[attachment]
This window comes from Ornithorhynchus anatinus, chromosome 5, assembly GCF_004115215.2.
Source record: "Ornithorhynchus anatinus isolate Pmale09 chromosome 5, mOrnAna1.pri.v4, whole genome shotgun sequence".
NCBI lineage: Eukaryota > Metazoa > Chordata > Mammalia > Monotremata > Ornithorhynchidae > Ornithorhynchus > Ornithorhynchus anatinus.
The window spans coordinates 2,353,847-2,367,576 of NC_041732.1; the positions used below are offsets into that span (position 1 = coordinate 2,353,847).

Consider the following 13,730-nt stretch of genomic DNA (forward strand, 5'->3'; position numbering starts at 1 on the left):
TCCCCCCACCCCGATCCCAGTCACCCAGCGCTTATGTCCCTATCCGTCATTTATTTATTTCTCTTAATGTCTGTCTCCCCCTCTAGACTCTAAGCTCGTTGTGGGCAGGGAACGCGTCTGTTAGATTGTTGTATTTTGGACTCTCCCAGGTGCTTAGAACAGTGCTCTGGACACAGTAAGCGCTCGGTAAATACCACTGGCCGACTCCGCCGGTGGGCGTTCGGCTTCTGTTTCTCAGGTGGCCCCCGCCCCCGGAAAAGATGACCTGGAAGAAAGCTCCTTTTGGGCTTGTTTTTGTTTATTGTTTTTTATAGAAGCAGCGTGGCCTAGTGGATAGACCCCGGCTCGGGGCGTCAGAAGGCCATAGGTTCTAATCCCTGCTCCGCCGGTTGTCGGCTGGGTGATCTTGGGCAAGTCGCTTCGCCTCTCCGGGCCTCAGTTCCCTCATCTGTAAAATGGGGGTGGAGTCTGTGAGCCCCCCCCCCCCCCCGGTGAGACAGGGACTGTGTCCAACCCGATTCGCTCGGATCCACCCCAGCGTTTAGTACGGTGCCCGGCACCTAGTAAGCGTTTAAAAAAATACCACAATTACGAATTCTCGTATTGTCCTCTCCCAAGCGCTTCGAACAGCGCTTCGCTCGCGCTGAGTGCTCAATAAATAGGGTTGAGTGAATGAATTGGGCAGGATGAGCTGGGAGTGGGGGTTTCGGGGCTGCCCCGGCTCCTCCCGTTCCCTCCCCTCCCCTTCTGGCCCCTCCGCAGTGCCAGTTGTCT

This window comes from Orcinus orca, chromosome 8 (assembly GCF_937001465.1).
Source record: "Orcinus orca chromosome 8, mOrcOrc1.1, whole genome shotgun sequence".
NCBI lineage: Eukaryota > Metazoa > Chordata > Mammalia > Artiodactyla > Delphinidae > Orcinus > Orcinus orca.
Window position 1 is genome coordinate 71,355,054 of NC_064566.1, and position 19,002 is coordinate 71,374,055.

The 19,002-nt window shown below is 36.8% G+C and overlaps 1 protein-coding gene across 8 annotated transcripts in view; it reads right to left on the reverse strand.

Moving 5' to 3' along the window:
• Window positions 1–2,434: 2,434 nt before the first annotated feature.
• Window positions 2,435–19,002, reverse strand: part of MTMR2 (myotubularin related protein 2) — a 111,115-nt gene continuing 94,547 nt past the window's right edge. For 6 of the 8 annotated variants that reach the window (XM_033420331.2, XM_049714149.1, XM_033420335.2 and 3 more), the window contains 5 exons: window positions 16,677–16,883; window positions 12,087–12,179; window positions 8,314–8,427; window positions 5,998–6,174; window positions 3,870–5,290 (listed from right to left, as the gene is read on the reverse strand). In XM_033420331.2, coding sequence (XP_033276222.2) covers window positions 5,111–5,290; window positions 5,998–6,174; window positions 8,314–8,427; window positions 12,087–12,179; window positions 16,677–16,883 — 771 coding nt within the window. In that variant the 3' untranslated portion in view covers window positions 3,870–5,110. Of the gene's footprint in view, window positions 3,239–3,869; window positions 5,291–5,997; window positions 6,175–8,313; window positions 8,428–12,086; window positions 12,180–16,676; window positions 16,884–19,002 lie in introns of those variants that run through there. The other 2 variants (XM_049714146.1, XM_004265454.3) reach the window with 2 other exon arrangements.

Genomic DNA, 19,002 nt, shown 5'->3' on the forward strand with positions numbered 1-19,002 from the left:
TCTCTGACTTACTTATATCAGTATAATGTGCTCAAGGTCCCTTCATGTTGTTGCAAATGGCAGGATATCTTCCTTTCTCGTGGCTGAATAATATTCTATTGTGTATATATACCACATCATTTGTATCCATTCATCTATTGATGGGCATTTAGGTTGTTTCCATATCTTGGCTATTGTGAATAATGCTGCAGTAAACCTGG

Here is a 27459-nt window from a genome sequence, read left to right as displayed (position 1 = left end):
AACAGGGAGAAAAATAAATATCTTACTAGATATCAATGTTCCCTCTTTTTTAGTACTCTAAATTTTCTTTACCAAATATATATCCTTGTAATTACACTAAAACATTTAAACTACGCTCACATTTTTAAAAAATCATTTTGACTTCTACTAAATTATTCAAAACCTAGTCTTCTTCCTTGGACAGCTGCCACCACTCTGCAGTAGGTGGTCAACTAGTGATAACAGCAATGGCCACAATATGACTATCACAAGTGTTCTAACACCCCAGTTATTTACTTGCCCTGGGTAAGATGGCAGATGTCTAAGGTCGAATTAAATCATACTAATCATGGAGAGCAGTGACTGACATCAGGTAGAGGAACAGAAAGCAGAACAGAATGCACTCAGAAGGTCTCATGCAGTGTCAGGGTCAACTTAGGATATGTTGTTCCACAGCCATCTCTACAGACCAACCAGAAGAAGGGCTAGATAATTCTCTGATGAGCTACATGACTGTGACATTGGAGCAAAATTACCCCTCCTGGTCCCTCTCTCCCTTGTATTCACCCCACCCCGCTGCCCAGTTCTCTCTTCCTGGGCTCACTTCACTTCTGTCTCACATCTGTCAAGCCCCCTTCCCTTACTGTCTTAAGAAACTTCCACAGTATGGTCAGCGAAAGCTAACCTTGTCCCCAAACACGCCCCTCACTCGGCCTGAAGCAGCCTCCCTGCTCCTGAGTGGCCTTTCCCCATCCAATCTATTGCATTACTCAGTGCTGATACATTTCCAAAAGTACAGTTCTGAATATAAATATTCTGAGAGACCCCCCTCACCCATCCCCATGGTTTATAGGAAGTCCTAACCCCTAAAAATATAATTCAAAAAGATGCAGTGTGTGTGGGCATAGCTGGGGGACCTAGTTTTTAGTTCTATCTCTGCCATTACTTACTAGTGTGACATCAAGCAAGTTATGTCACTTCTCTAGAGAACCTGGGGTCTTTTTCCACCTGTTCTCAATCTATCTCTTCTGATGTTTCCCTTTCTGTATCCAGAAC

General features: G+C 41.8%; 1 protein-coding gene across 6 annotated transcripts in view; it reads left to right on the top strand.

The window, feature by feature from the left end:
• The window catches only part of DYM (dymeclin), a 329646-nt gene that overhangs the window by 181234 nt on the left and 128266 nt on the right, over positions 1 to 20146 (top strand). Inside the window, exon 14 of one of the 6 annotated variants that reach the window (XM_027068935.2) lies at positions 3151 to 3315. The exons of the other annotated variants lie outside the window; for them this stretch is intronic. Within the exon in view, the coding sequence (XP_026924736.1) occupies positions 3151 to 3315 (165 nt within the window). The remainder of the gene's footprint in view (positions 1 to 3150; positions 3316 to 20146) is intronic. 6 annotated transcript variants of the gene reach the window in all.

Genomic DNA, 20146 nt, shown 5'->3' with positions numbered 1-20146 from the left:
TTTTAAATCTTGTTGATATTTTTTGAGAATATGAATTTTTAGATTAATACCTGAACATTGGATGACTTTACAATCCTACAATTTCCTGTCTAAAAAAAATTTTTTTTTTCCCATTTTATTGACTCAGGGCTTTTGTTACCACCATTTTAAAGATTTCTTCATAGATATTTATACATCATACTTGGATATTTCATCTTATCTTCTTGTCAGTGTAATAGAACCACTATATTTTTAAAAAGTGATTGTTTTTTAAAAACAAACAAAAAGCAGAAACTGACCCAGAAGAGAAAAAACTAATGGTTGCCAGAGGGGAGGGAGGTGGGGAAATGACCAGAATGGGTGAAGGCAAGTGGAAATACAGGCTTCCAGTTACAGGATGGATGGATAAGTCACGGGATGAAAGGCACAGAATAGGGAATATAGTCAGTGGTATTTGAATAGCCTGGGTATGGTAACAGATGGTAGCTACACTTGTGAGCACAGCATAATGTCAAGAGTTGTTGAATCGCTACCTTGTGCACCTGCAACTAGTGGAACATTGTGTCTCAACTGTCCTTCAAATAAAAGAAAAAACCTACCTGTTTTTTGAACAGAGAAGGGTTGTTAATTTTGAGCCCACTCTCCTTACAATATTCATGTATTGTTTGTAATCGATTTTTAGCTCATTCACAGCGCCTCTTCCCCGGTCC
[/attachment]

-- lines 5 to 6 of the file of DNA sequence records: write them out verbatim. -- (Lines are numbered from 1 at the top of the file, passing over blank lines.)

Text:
Consider the following 13,730-nt stretch of genomic DNA (forward strand, 5'->3'; position numbering starts at 1 on the left):
TCCCCCCACCCCGATCCCAGTCACCCAGCGCTTATGTCCCTATCCGTCATTTATTTATTTCTCTTAATGTCTGTCTCCCCCTCTAGACTCTAAGCTCGTTGTGGGCAGGGAACGCGTCTGTTAGATTGTTGTATTTTGGACTCTCCCAGGTGCTTAGAACAGTGCTCTGGACACAGTAAGCGCTCGGTAAATACCACTGGCCGACTCCGCCGGTGGGCGTTCGGCTTCTGTTTCTCAGGTGGCCCCCGCCCCCGGAAAAGATGACCTGGAAGAAAGCTCCTTTTGGGCTTGTTTTTGTTTATTGTTTTTTATAGAAGCAGCGTGGCCTAGTGGATAGACCCCGGCTCGGGGCGTCAGAAGGCCATAGGTTCTAATCCCTGCTCCGCCGGTTGTCGGCTGGGTGATCTTGGGCAAGTCGCTTCGCCTCTCCGGGCCTCAGTTCCCTCATCTGTAAAATGGGGGTGGAGTCTGTGAGCCCCCCCCCCCCCCCGGTGAGACAGGGACTGTGTCCAACCCGATTCGCTCGGATCCACCCCAGCGTTTAGTACGGTGCCCGGCACCTAGTAAGCGTTTAAAAAAATACCACAATTACGAATTCTCGTATTGTCCTCTCCCAAGCGCTTCGAACAGCGCTTCGCTCGCGCTGAGTGCTCAATAAATAGGGTTGAGTGAATGAATTGGGCAGGATGAGCTGGGAGTGGGGGTTTCGGGGCTGCCCCGGCTCCTCCCGTTCCCTCCCCTCCCCTTCTGGCCCCTCCGCAGTGCCAGTTGTCT